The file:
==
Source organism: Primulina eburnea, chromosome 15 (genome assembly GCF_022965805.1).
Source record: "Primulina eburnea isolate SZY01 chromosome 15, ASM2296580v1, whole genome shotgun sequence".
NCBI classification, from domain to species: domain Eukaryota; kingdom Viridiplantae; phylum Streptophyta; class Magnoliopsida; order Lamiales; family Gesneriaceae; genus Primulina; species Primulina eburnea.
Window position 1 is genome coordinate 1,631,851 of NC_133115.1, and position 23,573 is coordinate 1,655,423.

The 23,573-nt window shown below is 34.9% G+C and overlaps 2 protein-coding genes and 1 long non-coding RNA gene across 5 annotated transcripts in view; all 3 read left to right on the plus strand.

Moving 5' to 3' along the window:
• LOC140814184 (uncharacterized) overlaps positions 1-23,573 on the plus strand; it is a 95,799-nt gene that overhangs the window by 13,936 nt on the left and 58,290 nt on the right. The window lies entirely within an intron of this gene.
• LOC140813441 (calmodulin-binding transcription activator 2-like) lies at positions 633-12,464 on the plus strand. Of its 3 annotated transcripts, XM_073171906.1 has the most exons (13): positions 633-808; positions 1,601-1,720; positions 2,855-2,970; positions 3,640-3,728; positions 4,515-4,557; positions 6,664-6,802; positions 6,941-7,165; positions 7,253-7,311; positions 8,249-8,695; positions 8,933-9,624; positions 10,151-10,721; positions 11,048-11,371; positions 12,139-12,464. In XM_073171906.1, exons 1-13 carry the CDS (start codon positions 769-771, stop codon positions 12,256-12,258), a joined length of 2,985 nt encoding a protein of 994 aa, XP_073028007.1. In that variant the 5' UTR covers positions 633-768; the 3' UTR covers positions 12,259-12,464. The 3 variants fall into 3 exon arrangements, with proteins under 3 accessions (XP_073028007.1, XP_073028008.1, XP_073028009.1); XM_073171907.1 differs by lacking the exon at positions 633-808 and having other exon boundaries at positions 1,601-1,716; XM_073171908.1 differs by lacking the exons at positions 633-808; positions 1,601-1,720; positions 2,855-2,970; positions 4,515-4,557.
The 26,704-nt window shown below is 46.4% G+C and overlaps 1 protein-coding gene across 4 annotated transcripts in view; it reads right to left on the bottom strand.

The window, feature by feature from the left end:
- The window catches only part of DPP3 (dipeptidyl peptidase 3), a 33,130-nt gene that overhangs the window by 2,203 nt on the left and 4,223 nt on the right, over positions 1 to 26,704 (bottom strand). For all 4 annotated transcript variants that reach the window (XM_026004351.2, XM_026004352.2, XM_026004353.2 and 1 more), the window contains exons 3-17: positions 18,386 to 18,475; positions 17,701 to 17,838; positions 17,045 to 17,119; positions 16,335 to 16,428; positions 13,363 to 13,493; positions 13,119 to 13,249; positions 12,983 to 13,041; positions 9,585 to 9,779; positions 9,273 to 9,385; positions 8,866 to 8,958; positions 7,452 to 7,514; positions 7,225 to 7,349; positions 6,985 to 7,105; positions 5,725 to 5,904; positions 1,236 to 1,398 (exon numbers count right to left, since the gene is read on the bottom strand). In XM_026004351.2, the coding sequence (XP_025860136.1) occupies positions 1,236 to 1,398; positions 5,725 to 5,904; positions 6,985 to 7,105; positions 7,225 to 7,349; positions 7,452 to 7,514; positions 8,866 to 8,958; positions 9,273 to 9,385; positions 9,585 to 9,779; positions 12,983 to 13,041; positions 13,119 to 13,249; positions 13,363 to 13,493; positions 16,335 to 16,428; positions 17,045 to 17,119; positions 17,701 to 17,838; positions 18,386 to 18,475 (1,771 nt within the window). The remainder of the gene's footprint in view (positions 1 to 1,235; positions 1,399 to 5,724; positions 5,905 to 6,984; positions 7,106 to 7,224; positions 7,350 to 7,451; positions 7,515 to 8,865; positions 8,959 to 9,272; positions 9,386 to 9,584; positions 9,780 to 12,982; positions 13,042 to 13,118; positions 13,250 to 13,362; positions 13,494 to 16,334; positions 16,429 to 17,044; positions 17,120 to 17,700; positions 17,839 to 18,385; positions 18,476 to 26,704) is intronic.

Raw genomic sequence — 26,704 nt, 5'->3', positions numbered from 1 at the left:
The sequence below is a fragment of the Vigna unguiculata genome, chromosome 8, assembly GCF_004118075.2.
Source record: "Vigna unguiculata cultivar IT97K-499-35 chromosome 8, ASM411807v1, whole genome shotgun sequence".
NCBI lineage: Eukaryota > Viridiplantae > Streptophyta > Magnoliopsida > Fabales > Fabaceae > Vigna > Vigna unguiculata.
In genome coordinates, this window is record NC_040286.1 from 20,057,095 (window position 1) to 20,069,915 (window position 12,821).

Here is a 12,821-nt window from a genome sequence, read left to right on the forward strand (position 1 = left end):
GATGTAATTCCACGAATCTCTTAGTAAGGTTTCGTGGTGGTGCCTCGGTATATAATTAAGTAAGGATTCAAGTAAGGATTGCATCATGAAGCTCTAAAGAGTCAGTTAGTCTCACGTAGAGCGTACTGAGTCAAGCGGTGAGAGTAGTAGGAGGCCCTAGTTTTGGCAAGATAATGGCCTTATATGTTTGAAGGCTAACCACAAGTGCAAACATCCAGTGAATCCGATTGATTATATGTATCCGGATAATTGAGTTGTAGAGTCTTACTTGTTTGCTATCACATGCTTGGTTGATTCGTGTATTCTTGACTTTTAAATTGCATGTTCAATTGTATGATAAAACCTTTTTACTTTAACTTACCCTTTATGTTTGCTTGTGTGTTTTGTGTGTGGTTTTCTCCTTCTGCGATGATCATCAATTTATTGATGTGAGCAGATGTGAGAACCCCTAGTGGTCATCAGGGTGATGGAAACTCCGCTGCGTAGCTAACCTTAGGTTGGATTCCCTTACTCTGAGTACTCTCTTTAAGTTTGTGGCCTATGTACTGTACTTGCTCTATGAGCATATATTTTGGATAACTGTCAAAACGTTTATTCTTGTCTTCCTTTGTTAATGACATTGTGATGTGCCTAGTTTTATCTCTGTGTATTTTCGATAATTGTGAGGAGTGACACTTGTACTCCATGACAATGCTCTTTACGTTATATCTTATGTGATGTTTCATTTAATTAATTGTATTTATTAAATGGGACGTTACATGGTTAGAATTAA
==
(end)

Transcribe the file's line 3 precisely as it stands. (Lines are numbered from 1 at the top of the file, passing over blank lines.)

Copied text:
NCBI classification, from domain to species: domain Eukaryota; kingdom Viridiplantae; phylum Streptophyta; class Magnoliopsida; order Lamiales; family Gesneriaceae; genus Primulina; species Primulina eburnea.